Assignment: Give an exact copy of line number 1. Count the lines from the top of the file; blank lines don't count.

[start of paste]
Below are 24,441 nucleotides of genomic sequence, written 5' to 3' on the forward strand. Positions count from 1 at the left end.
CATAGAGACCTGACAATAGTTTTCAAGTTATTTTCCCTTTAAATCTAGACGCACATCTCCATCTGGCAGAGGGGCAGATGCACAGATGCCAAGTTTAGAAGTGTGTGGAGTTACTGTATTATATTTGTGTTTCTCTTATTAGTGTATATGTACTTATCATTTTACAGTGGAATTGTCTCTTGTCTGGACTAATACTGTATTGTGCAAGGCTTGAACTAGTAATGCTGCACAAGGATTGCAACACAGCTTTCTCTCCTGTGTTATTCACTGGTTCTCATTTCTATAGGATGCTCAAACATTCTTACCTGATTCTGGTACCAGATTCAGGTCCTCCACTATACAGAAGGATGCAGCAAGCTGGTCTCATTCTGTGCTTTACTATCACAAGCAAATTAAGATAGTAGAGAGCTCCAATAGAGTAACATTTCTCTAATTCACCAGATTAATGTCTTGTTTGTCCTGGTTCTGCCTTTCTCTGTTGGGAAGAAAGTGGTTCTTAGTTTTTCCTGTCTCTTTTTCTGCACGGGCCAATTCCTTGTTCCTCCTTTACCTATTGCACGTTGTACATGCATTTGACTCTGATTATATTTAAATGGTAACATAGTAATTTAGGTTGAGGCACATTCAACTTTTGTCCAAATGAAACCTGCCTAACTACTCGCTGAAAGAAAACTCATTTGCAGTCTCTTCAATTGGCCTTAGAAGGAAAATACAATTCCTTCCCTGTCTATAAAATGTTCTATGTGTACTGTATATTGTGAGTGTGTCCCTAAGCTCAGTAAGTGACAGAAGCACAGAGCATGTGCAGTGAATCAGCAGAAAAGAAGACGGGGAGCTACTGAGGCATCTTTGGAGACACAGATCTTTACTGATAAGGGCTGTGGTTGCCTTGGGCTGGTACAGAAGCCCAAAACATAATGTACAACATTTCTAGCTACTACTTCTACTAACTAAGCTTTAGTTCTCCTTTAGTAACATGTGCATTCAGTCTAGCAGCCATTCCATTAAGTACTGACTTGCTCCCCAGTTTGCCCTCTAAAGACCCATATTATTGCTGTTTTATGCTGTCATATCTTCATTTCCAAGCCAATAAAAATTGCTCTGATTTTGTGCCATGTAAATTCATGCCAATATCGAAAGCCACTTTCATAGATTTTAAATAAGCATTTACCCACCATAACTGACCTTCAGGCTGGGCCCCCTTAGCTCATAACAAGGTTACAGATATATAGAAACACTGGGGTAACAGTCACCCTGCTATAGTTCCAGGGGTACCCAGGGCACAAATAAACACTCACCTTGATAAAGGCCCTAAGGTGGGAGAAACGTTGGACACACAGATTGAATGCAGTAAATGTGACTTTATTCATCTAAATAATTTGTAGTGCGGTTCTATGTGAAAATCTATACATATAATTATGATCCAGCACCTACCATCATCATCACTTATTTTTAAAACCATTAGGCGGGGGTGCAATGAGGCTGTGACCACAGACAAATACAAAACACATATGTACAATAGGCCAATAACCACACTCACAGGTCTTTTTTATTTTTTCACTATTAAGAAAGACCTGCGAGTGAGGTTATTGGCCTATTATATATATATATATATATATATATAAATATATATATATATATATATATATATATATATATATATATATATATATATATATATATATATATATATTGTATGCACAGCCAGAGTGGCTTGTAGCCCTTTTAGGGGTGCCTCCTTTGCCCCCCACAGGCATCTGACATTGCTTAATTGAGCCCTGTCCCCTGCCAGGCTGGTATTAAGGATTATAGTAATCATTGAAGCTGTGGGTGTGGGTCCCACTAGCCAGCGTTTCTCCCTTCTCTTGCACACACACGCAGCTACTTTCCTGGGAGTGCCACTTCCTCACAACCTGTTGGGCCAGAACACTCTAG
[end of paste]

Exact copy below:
Below are 24,441 nucleotides of genomic sequence, written 5' to 3' on the forward strand. Positions count from 1 at the left end.